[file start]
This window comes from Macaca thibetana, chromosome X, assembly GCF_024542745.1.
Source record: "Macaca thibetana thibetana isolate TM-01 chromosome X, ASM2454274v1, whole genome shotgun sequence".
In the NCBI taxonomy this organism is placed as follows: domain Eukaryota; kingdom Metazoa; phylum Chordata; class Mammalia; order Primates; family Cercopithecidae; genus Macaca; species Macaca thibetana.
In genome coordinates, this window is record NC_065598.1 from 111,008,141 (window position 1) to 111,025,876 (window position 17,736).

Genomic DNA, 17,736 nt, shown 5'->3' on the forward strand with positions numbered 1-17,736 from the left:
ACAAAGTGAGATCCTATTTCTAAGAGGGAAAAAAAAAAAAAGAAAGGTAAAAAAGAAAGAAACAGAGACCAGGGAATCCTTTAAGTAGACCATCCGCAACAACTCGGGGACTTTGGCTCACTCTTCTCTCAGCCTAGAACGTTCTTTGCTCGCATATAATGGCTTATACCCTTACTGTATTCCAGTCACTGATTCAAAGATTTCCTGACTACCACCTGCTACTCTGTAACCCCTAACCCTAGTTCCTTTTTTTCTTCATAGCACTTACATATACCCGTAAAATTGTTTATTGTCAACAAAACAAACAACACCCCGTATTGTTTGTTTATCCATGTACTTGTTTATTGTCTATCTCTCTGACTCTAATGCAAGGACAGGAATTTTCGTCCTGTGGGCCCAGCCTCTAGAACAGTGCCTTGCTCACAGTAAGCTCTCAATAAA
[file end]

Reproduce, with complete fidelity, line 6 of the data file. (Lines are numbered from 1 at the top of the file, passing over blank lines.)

ACAAAGTGAGATCCTATTTCTAAGAGGGAAAAAAAAAAAAAGAAAGGTAAAAAAGAAAGAAACAGAGACCAGGGAATCCTTTAAGTAGACCATCCGCAACAACTCGGGGACTTTGGCTCACTCTTCTCTCAGCCTAGAACGTTCTTTGCTCGCATATAATGGCTTATACCCTTACTGTATTCCAGTCACTGATTCAAAGATTTCCTGACTACCACCTGCTACTCTGTAACCCCTAACCCTAGTTCCTTTTTTTCTTCATAGCACTTACATATACCCGTAAAATTGTTTATTGTCAACAAAACAAACAACACCCCGTATTGTTTGTTTATCCATGTACTTGTTTATTGTCTATCTCTCTGACTCTAATGCAAGGACAGGAATTTTCGTCCTGTGGGCCCAGCCTCTAGAACAGTGCCTTGCTCACAGTAAGCTCTCAATAAA